Men’s Health is celebrating hip-hop’s 50th anniversary with a special cover featuring some of your faves.
Who knew that after 50 years rap would be looking so healthy and happy? Men’s Health assembled six very different emcees for their September “Hip-Hop is Life” issue. Busta Rhymes, Method Man, 50 Cent, Ludacris, Common and Wiz Khalifa are all featured on the issue’s cover and individually profiled inside the magazine.
We really loved the articles from this issue and have to thank our friends at Men’s Health for providing some dope excerpts to share with you. The stories these emcees are telling range from funny to dead serious and really do an amazing job of representing hip-hop culture and it’s evolution.
Check out some excerpts below:
Busta told the story of how an intimate moment gone wrong helped inspire him to get back in shape:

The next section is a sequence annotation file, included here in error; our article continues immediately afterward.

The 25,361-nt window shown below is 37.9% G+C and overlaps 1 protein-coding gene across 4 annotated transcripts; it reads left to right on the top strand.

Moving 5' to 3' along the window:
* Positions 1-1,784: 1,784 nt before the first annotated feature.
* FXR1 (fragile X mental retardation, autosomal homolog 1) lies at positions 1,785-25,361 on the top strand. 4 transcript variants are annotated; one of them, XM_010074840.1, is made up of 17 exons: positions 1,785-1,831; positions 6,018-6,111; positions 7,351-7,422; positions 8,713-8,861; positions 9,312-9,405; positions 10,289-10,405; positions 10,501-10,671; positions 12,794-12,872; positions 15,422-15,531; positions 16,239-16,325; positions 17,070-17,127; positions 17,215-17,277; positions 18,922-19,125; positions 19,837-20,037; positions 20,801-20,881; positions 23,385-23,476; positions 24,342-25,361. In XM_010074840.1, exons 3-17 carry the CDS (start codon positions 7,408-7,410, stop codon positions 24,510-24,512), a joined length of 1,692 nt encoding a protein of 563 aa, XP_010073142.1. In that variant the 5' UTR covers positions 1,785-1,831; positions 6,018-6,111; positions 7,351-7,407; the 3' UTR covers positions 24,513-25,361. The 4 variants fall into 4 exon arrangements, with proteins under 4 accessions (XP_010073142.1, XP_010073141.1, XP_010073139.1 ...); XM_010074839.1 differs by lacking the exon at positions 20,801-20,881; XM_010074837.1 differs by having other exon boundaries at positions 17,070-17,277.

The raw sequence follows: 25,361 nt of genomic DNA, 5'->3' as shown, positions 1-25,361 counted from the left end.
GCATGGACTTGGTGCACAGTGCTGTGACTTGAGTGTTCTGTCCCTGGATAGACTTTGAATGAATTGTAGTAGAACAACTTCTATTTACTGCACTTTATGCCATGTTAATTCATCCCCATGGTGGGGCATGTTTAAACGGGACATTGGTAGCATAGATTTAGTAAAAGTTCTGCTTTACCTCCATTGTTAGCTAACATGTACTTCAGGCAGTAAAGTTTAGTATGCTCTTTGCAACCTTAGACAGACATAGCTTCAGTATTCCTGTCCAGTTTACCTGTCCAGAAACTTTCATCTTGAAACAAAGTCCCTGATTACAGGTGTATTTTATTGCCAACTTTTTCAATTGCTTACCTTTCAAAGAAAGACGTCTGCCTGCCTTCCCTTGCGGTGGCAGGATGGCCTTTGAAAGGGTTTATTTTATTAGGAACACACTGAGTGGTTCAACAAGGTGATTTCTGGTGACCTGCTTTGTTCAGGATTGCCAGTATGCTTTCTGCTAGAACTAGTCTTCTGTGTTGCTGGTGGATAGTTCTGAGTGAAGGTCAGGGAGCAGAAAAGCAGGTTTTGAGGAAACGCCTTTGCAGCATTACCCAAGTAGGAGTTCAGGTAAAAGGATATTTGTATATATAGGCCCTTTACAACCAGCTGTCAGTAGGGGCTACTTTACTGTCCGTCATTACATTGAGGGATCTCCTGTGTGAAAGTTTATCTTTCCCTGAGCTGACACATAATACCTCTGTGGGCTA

“I was having a really difficult time breathing, so I got up and I walked out of the bedroom so she wouldn’t panic seeing me trying to keep myself calm. I was trying to inhale, and it felt like it wasn’t working. I felt like I was having like an asthma attack—but I don’t have asthma. So I walked out of the bedroom and went into the living room, and I was forcing myself to inhale, to relax. That was scaring me so much that it was a mindf*ck, because I had to stay calm and make sure she didn’t hear me panic or hear me struggle to breathe. I’m butt-ass naked in the living room, trying to calm myself down. When I came back in the room once I got right, I laid back down next to her and she said something to me that really f*cked me up. She was like, ‘Yo, this is not who I fell in love with.’ She didn’t know what had happened outside, but she was looking at my body and the weight. She was like, ‘You gotta lose this weight. This breathing is scaring me. When I met you, you wasn’t like a musclehead, but you, you was slim, you was cut, you had your sh*t right. I need you to get back to who I fell in love with.’”